If you haven’t been living under a rock for the last twenty-four hours, you have already heard of the Laurel/Yanny debate which exploded online after a Reddit user posted an audio clip which sounds like “Yanny” to some and “Laurel” to others. (Team Laurel over here!) There are even those who hear both or a combination of the two. (Test it here.)
Many people are commenting that the Laurel/Yanny duality is much like the blue/black dress debate from three years ago. Namely that two realities can exist simultaneously for different people (of sound mind). And that is weird. And disturbing. Because we live in a world where grass is green and 1+1=2, and we expect that the rules, which we know to be true, are the same for everyone.
Except Judaism doesn’t believe this and never did. From the time that we became a nation, we were broken into twelve tribes who each had their own way of serving Hashem. And in Jewish law there are countless examples of different people experiencing a different reality simultaneously. For instance, the same piece of meat can be kosher for one person and treif for another. (If the meat is not the highest level of kosher, when a rich person brings it to a rabbi the rabbi would tell him it’s not good enough because the rabbi knows he can afford a new piece of meat, whereas when the poor person brings the same piece of meat to the same rabbi, the rabbi will rely on a leniency to allow the poor person to consume the meat as it would be a financial burden to throw it away).
So too the same Shabbos can be continuing for one person and over for another (if one person holds by the opinion in the Talmud that Shabbos is twenty-five hours and another person holds of the longer Rabenu Tam time). Peyos can be long for one man and short for another. Wearing a wig can both be prohibited for one woman and considered the optimal way to cover one’s hair for another. The list of ways Jewish laws can diverge for different people goes on and on. And that’s because Judaism has always believed in the idea that multiple truths exist at the same time.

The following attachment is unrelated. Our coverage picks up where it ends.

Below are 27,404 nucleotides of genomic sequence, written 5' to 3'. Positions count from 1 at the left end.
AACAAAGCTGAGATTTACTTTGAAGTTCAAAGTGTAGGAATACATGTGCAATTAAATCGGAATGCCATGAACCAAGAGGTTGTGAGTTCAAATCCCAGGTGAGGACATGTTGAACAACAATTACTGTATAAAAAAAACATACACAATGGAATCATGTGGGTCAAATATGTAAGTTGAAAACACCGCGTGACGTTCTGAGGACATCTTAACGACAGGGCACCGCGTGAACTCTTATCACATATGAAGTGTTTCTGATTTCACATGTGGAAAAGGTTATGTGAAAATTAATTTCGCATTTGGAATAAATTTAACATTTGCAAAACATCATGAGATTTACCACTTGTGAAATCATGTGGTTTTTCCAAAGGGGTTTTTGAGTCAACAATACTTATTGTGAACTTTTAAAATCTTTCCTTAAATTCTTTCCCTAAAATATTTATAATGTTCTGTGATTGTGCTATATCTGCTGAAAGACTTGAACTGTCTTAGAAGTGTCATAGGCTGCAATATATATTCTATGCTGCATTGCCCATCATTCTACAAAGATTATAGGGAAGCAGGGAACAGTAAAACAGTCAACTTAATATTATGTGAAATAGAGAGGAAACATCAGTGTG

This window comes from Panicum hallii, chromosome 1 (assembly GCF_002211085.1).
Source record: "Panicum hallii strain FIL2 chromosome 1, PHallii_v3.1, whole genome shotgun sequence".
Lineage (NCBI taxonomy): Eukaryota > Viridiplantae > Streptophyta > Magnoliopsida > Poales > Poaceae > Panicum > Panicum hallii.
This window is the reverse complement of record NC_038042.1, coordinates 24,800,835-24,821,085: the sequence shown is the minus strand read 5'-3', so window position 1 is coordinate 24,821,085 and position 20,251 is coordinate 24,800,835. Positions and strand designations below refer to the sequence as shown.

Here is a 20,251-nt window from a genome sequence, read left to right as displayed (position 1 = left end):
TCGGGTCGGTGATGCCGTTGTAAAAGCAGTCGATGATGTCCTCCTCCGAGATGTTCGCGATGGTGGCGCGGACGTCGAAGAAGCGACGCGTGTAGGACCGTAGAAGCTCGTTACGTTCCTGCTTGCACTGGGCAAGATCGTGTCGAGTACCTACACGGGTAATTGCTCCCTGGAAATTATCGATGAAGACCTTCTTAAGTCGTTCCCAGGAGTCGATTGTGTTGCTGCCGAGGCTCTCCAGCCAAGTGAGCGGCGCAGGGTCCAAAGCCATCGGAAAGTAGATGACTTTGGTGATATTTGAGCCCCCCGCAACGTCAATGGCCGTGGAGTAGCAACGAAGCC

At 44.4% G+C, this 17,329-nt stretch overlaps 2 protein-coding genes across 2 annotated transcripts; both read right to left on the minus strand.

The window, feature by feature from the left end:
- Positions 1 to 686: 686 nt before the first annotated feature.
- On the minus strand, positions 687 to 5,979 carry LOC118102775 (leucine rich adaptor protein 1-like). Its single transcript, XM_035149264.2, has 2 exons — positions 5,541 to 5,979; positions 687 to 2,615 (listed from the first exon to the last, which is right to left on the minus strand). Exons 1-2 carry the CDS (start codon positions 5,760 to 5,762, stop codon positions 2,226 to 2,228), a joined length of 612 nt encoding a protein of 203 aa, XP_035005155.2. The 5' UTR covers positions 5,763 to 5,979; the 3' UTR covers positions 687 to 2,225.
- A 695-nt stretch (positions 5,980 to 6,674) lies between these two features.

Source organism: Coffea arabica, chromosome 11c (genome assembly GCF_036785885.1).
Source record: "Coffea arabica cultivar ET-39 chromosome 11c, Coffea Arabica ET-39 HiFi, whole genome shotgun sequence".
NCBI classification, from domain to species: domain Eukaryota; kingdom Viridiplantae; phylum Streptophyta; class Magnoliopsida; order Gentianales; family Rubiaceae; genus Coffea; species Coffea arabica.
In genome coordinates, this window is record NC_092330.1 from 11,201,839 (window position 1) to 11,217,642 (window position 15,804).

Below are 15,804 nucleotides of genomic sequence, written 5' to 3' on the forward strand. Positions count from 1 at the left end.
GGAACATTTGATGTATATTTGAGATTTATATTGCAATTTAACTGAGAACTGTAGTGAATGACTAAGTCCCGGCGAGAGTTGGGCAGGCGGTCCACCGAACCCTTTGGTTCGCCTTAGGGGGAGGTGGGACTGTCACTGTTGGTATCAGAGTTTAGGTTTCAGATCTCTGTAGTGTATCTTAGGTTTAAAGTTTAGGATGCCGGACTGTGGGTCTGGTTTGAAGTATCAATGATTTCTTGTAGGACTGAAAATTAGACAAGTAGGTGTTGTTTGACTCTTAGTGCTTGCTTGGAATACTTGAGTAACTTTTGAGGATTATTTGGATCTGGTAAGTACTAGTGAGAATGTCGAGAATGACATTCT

In fact, we even have a Laurel/Yanny moment in Jewish history. The mitzvah of Shabbos was commanded to us in two different ways – shamor (guard, i.e. don’t do any creative work on the Sabbath) and zachor (remember, i.e. do the positive commandments like kiddush and hamotzi). But in the Talmud (Shavuot 20b), we are told that these two words were pronounced by God on Mt. Sinai in a single utterance – an utterance which the mouth cannot utter, nor the ear hear.
“Shivim panim l’Torah” is a phrase which comes from the Talmud and literally means that “there are seventy faces to the Torah.” Seventy realities concurrently. A similar idea that is repeated in the Talmud is “elu v’elu divrei Elohim,” which literally means “these [opinions] and these [other diverging] opinions are the words of the Lord.”
While people make the mistake of seeing Judaism as a monolithic experience, it is far from it. Of course there are limits to Jewish law, but within the space, there are many pathways in the service of God. These myriad Jewish realities must exist because ultimately human beings are not monolithic and Judaism must reflect that. The Internet is in a tizzy over this phenomenon, but this is something we Jews have known for quite some time.